About 8:30 a.m., Robinson received a call informing him that electrical inspectors from the Mine Safety and Health Administration had arrived and requested his assistance in testing the surface high-voltage substation.
Robinson and Barr traveled to the surface. Robinson assisted in the inspection and testing of the substation. Barr traveled back underground and continued to work on the section power center. Mechanical and frame-structure work had to be done to the power center after it had been transported underground. Barr was assisted by Jerry Johnston, cutting-machine operator.
Primary injection testing of the high-voltage circuit breaker revealed all protective devices to be working properly. After the testing and inspection of the substation was completed, the electrical inspectors left the mine site. Robinson left the surface about 12:00 p.m. and traveled back underground on a rail- mounted personnel carrier to rejoin Barr at the section power center. Robinson stated that he stopped along the track to start dewatering pumps.
At approximately 12:30 p.m., Robinson arrived at the section power center location and continued to work on the power center with Barr. Johnston then proceeded to perform other duties.
Robinson and Barr decided to work the remainder of the evening shift to finish the power connection from the section power center to the No. 6 belt power center. Section equipment electrical circuits were to be checked out after the high-voltage cable had been entered into the No. 6 belt power center, according to Robinson.
About 6:45 p.m., Robinson and Barr used the battery-powered scoop to travel about 600 feet in the No. 2 entry to where the mantrip was left for them by the day-shift crew, which had left the mine at about 3:30 p.m. The tools and lunch buckets were transferred to the mantrip from the scoop. Robinson and Barr then used the scoop to travel to the battery charging station, about three crosscuts outby.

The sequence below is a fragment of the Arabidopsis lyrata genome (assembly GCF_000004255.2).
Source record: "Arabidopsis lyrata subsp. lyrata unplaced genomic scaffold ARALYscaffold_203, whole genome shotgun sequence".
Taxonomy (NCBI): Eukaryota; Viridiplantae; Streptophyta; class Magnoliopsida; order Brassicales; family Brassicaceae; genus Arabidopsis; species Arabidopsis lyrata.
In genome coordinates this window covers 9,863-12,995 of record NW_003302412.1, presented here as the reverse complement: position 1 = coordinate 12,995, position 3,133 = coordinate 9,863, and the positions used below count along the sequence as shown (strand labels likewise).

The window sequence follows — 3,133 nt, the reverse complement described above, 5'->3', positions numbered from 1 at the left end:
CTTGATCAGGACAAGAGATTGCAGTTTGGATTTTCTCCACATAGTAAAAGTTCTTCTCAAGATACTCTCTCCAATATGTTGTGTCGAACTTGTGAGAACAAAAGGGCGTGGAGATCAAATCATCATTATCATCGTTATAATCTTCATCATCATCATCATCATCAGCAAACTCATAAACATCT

After arrival at the battery charging station, Robinson and Barr discussed how the No. 6 belt power center was to be deenergized. Robinson stated that Barr had indicated the emergency stop switch on the No. 6 belt power center was not going to operate. Robinson and Barr made a decision to travel to the No. 5 belt power center, approximately 1,000 feet outby, and push the emergency stop switch to deenergize the incoming high-voltage power.
Robinson called John Cox, surface man, on the battery charging station mine phone. Cox was instructed to travel to the surface substation and observe the high-voltage circuit breaker indicators to determine if the power was off underground. If the power was not off, Cox was instructed to turn it off. Cox was not a qualified electrician.
Robinson stated that he then told Barr to wait on him at the No. 6 belt power center while he went to get the rail-mounted mantrip. Robinson then crawled inby about three crosscuts to the rail- mounted personnel carrier. Barr crawled through the personnel door at the battery charging station and on to the No. 6 belt power center, a distance of approximately 60 feet.
Robinson boarded the rail-mounted mantrip and traveled outby about six crosscuts to the No. 6 belt power center while en route to the No. 5 belt power center. Robinson stated that upon his arrival at the No. 6 belt power center, he observed Barr lying on the mine floor on his back beside the power center. The top metal cover of the power center had been slid back and the power center was silent.
Robinson stated that he called out to Barr but did not get a response. He then went over to Barr and checked for vital signs. No pulse or respiration was detected. Cardiopulmonary resuscitation (CPR) was started and continued for about 5 minutes.